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Thread: Healing the past

  1. #1

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    Default Healing the past

    This post won't be for everyone who has served, but some may find it gives them some new ideas and even some hope for resolving post-combat traumatic memories they still carry, perhaps even decades after their service years.

    The US veterans going back to live in Vietnam - BBC News
    "life can only be understood backwards, but it must be lived forwards" - soren kierkegaard


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  3. #2

    Default Re: Healing the past

    Quote Originally Posted by alevin View Post
    This post won't be for everyone who has served, but some may find it gives them some new ideas and even some hope for resolving post-combat traumatic memories they still carry, perhaps even decades after their service years.

    The US veterans going back to live in Vietnam - BBC News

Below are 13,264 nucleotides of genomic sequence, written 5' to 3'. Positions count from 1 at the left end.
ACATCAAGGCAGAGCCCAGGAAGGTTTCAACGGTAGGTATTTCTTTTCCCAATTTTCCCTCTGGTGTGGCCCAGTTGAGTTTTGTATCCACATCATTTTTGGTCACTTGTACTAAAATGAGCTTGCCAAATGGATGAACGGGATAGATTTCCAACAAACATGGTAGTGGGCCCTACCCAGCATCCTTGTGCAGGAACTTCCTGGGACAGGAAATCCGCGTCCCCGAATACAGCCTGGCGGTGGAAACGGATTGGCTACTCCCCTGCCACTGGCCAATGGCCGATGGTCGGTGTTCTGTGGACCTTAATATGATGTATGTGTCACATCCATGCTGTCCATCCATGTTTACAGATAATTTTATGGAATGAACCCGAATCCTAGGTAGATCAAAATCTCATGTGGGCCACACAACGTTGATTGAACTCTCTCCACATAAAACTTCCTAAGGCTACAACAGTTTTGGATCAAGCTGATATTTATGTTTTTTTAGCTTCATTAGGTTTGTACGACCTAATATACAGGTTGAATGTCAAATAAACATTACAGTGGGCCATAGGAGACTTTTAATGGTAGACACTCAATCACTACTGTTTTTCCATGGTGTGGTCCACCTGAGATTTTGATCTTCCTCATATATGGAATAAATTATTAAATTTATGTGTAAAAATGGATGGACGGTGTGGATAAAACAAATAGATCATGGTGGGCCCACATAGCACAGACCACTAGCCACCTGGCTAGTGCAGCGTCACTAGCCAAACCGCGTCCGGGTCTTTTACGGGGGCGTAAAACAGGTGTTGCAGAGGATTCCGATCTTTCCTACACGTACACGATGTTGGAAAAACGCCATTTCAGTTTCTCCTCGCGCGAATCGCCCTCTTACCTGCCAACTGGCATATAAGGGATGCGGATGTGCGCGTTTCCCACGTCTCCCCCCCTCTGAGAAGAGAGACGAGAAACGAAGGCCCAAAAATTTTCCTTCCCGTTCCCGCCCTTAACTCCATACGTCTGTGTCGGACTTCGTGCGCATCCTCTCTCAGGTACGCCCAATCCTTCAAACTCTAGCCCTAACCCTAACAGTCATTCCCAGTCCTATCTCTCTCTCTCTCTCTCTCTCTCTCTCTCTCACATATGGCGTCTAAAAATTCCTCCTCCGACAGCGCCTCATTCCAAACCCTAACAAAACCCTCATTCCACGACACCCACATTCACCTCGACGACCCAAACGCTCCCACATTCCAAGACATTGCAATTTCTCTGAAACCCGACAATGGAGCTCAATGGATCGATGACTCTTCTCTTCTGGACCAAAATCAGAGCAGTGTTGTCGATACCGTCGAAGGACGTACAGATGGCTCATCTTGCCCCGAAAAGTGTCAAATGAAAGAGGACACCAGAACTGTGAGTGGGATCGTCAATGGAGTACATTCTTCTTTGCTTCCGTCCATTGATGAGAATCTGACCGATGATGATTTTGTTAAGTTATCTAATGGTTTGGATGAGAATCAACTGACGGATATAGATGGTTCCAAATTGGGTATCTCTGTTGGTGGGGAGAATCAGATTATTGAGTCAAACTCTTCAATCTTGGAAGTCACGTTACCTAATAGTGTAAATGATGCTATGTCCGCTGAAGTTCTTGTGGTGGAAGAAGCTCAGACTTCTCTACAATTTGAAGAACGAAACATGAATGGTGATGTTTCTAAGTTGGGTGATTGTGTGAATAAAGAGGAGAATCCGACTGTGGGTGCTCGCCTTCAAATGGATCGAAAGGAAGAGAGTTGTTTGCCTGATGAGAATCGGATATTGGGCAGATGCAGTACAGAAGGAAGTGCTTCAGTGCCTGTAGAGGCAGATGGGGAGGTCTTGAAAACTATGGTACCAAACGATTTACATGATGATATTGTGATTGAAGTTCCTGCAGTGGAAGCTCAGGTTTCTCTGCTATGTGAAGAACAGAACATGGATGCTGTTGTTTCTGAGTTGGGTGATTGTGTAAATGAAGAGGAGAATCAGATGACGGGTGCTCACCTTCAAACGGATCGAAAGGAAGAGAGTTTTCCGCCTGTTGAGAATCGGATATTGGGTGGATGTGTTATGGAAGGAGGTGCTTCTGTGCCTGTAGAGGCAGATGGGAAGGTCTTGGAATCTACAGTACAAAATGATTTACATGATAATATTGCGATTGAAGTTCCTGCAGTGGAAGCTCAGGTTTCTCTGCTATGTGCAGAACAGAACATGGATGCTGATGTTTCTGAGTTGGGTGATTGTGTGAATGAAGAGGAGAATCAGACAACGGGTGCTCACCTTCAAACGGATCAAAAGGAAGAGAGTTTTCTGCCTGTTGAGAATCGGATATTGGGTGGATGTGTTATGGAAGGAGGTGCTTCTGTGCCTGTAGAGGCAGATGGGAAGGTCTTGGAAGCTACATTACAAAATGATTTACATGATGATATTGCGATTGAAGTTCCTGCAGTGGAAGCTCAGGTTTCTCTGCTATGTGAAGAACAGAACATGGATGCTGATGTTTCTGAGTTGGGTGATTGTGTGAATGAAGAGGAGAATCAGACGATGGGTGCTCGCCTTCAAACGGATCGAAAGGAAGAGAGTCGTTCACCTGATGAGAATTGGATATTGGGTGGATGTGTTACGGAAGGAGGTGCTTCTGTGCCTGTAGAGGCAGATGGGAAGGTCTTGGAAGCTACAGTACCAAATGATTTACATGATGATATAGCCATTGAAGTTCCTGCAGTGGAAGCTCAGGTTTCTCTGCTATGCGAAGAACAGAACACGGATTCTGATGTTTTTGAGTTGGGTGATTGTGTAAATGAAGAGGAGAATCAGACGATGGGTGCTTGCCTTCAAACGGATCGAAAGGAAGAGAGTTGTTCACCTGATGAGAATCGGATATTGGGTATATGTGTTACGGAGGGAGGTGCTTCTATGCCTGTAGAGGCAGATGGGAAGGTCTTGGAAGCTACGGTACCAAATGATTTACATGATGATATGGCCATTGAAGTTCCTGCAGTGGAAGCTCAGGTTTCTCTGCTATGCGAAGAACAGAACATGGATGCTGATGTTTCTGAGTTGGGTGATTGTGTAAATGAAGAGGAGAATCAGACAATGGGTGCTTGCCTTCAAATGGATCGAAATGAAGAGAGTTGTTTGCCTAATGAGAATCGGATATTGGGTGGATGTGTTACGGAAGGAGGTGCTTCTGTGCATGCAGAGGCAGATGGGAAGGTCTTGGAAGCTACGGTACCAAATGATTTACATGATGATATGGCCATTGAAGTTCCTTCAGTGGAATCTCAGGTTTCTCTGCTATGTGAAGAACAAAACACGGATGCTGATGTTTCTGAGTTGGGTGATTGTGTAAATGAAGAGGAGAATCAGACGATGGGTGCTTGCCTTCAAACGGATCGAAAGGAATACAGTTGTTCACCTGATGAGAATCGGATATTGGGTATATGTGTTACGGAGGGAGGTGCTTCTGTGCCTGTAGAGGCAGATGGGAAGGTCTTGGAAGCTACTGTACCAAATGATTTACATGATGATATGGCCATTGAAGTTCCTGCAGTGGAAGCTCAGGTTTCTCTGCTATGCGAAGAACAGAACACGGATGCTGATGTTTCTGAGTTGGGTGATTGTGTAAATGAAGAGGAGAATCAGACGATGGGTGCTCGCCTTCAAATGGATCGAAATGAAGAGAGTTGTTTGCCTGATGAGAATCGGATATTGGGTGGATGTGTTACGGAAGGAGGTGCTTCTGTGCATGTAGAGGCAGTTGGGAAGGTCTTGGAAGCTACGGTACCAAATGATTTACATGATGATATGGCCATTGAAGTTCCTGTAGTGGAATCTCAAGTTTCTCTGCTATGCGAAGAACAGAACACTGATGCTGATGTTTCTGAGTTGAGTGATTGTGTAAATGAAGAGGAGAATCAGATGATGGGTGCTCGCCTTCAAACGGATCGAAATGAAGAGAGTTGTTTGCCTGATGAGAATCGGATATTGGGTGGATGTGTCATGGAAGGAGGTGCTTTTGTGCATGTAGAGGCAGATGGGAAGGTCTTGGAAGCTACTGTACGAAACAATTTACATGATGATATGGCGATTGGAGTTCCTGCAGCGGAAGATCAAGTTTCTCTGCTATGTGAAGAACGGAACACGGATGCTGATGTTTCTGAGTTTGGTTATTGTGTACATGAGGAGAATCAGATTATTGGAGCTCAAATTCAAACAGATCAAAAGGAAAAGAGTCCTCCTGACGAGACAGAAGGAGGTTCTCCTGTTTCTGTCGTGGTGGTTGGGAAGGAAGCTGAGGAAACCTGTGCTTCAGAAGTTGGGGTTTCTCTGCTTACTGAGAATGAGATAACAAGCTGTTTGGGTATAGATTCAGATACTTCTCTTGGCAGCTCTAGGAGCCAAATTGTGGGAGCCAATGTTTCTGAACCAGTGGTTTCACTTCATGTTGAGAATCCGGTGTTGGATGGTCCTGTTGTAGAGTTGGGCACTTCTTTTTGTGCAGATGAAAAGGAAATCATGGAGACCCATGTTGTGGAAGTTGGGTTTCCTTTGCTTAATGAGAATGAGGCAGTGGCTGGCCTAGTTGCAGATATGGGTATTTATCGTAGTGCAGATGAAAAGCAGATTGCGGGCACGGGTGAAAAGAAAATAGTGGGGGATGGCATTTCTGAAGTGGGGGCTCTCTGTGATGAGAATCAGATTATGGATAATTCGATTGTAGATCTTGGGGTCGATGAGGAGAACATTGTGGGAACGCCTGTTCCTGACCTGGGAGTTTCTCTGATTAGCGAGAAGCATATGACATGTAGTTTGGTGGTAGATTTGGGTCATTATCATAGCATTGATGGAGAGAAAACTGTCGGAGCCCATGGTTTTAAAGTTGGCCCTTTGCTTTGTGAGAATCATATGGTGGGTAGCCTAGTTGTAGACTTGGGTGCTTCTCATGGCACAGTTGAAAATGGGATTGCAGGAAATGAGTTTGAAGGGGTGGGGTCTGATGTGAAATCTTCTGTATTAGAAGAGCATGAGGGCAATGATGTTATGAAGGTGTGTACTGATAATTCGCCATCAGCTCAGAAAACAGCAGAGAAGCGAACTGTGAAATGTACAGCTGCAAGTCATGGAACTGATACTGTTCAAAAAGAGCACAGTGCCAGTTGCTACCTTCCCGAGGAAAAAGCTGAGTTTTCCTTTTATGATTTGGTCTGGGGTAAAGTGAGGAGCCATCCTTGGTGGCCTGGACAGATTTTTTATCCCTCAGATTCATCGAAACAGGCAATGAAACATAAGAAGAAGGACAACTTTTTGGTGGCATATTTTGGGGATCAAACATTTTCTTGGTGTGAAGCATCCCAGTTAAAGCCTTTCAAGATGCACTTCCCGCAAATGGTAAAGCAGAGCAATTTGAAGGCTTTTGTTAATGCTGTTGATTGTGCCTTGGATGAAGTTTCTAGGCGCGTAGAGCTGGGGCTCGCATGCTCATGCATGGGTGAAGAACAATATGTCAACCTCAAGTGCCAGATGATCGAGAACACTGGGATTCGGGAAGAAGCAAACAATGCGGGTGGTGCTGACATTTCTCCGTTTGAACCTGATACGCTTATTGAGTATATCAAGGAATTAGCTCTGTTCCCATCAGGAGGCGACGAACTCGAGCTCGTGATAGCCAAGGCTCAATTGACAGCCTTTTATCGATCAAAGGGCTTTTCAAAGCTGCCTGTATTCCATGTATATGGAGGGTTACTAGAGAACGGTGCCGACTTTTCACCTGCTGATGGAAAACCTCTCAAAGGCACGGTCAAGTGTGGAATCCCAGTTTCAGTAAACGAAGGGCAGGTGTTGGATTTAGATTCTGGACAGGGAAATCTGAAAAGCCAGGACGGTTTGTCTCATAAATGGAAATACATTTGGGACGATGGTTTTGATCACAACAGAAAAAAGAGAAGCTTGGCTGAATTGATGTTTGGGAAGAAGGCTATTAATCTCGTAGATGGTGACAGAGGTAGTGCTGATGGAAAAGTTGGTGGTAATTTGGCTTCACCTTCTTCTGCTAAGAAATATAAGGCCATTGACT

Good read on the issue and thanks for posting the article. I served in that far away land for 18 months, a tour and a half. I stayed longer than the routine one year tour, my unit was under manned so I volunteered to stay for an additional year. Did not finish the 24 month stay, service connected injuries caught up with me was hospitalized for nearly a year, enough said. Regardless, I have a few combat bros who have returned to Vietnam as they say "to look for closure" and hoping to be rid of the combat PTSD demons. I know two combat bros who married Vietnamese women and moved there permanently, others have traveled seeking closure, unfortunately their experience in going back caused them to regress to those bad old days, they returned home a mess, mentally. It's impossible for most of us to find closure and put the entire madness to rest. I love to travel, I've traveled to Hawaii, Japan, the Philippines, Taiwan, Hong Kong, Guam, Thailand which is a lovely country, went on RR to Australia and a quickie trip to New Zealand, but unlike some Veterans I cannot find it in me to return to Vietnam, Cambodia and Laos, no closure for me in those countries, I have been invited by groups of Vets who return to visit and mingle with the local people, I decline the invites, can't do it, I find the idea of going back unbearable, as Billy Joel says in his song "Good Night Saigon": "They left their childhood on every acre"...I can only say to the bros, thanks but no thanks. Good article though, and if the Vets have found peace of mind and closure by making that country their home then that's a good thing, noble and perhaps commendable. Thanks for the article Alevin. good read.